“But nowadays you have so many devices you can just pick up and play straight away – like smartphones – so players these days need to see rewards straight away, of the time they spend in the game.
“Even just one hour, two hours a day – they want feedback about whatever they’ve done straight away.”
Yoshida said levelling is the “tutorial” of MMORPGs, and the real game starts after that, when players start exploring different kinds of content. As such, he didn’t want players to grid away for a week to go up one measly level.
“It’s easy to level up, but there’s so many different classes or jobs to try out,” he added. That players can switch between jobs whenever they like means there’s a lot of replayability as they try different roles without restriction – including the restriction of levelling. As of a recent patch, there are very rare rewards for players who want that old school experience and put the time into it; but for everyone else, the ease of access to content is revolutionary.
There’s one other way FF14 really differs from other MMORPGs out there – it’s the first available on PlayStation 4. Not that this has gone down especially well with PC gamers; searching around for the rare complaints about FF14 before the interview, one of the only bits of negativity I could find was a reference to game performance – in terms of lag and drop-outs – increasing when PS4 players come on board.
I joked with Yoshida that PC gamers whinge longer and louder than any other kind; he laughed but politely declined to agree. Nevertheless, he strongly rebutted the suggestion.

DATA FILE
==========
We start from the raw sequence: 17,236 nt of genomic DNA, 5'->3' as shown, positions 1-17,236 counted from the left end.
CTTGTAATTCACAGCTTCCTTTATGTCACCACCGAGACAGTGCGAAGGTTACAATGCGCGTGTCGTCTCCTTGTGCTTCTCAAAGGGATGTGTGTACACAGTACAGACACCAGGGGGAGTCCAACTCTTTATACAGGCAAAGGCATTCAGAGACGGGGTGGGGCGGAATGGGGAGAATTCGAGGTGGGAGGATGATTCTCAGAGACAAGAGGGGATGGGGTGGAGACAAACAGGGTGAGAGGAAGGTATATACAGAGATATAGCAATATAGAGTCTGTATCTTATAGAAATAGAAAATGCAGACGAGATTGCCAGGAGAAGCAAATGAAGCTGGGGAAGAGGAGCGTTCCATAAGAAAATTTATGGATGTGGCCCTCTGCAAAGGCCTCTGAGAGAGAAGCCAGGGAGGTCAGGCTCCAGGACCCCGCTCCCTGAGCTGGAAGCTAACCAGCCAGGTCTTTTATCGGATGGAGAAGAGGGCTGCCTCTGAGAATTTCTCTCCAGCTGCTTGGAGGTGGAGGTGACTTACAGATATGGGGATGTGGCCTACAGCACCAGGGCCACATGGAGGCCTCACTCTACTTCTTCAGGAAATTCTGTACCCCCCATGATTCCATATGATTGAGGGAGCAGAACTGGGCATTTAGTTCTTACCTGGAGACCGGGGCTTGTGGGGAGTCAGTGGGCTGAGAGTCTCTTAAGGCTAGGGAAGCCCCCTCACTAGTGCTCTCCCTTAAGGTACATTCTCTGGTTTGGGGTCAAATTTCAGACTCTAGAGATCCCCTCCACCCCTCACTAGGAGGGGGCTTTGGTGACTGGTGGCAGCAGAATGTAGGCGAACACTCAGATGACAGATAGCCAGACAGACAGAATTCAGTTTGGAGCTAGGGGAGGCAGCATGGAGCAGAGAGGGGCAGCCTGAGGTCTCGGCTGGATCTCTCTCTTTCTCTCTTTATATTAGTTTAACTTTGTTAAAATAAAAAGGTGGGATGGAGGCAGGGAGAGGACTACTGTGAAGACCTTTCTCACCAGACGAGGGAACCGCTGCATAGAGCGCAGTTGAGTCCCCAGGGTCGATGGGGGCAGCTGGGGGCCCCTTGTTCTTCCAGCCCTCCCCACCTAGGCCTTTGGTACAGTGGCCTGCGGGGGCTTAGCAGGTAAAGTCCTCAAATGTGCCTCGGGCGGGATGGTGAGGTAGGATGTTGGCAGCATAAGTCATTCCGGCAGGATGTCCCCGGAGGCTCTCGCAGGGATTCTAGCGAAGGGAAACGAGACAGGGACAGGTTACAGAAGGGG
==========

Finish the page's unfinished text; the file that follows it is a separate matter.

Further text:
“There’s absolutely no truth to that. There’s no data showing that,” he said. He acknowledged the PC game did suffer a little around the time the PS4 version came online – but that was down to a buggy update, he said, not anything to do with the console servers. “And we fixed that within five days,” he added.
During the media presentation before my interview, Yoshida answered a number of FAQs journalists always throw at him. His favourite FF games are FF3 and FF7, and his favourite class or job is black mage.
With this in mind I couldn’t help but ask him who his favourite character was in FF7, because the materia system is so flexible that none of the characters is necessarily a black mage. “Sephiroth,” Yoshida answered. I think we’re kindred souls.
But the director had a more serious answer, and one that communicated to me very clearly something Yoshida has indicated time and time again: he’s a huge Final Fantasy fanboy, and he thinks about the franchise very seriously.
The thing is, he explained, FF3 and FF7 are both really important games to the series as a whole. With FF3, Yoshida believes Square Enix (then Squaresoft, of course) nailed down the job system for the first time; while it wasn’t used in every subsequent game, it set a precedent for Square to focus on satisfying RPG mechanics.
FF7, on the other hand, was the first time a Final Fantasy game had players closely follow the story of a character; Cloud’s journey is at the heart of FF7 in a way the ensemble casts of previous titles didn’t allow. Again, some later titles followed this style and others didn’t, but it’s an important turning point.
A Realm Reborn, Yoshida said, is a third moment of evolution for the franchise, in that it focuses on the player’s own story in a way no other Final Fantasy game – including FF11 – has managed so far.
How fitting for what is, thanks to the game’s entire rebuild, the third MMORPG the franchise has produced.